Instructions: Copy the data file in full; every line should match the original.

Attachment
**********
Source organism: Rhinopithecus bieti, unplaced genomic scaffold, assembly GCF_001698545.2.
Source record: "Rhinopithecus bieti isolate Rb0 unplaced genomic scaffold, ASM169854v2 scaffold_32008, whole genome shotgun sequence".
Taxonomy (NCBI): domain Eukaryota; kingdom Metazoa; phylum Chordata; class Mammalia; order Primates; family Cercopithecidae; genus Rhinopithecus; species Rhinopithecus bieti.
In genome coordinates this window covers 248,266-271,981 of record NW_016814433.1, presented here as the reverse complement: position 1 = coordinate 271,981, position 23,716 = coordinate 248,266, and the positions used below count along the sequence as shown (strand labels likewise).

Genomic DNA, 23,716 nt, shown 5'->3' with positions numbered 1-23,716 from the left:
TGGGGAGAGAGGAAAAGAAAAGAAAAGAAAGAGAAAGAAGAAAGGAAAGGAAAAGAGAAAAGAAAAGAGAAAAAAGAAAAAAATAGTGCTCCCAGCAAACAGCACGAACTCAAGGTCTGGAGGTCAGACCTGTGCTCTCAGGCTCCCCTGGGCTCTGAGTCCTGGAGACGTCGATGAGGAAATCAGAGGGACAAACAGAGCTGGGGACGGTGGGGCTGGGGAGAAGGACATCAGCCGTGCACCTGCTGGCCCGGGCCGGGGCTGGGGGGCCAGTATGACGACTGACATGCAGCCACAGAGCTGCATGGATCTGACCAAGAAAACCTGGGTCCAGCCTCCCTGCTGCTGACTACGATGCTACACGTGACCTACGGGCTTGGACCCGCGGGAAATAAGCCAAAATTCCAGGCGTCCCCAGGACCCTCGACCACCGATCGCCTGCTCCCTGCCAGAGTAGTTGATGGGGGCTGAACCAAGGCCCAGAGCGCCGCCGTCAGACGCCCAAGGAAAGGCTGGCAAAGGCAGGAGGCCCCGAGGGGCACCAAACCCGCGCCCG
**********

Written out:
Source organism: Rhinopithecus bieti, unplaced genomic scaffold, assembly GCF_001698545.2.
Source record: "Rhinopithecus bieti isolate Rb0 unplaced genomic scaffold, ASM169854v2 scaffold_32008, whole genome shotgun sequence".
Taxonomy (NCBI): domain Eukaryota; kingdom Metazoa; phylum Chordata; class Mammalia; order Primates; family Cercopithecidae; genus Rhinopithecus; species Rhinopithecus bieti.
In genome coordinates this window covers 248,266-271,981 of record NW_016814433.1, presented here as the reverse complement: position 1 = coordinate 271,981, position 23,716 = coordinate 248,266, and the positions used below count along the sequence as shown (strand labels likewise).

Genomic DNA, 23,716 nt, shown 5'->3' with positions numbered 1-23,716 from the left:
TGGGGAGAGAGGAAAAGAAAAGAAAAGAAAGAGAAAGAAGAAAGGAAAGGAAAAGAGAAAAGAAAAGAGAAAAAAGAAAAAAATAGTGCTCCCAGCAAACAGCACGAACTCAAGGTCTGGAGGTCAGACCTGTGCTCTCAGGCTCCCCTGGGCTCTGAGTCCTGGAGACGTCGATGAGGAAATCAGAGGGACAAACAGAGCTGGGGACGGTGGGGCTGGGGAGAAGGACATCAGCCGTGCACCTGCTGGCCCGGGCCGGGGCTGGGGGGCCAGTATGACGACTGACATGCAGCCACAGAGCTGCATGGATCTGACCAAGAAAACCTGGGTCCAGCCTCCCTGCTGCTGACTACGATGCTACACGTGACCTACGGGCTTGGACCCGCGGGAAATAAGCCAAAATTCCAGGCGTCCCCAGGACCCTCGACCACCGATCGCCTGCTCCCTGCCAGAGTAGTTGATGGGGGCTGAACCAAGGCCCAGAGCGCCGCCGTCAGACGCCCAAGGAAAGGCTGGCAAAGGCAGGAGGCCCCGAGGGGCACCAAACCCGCGCCCG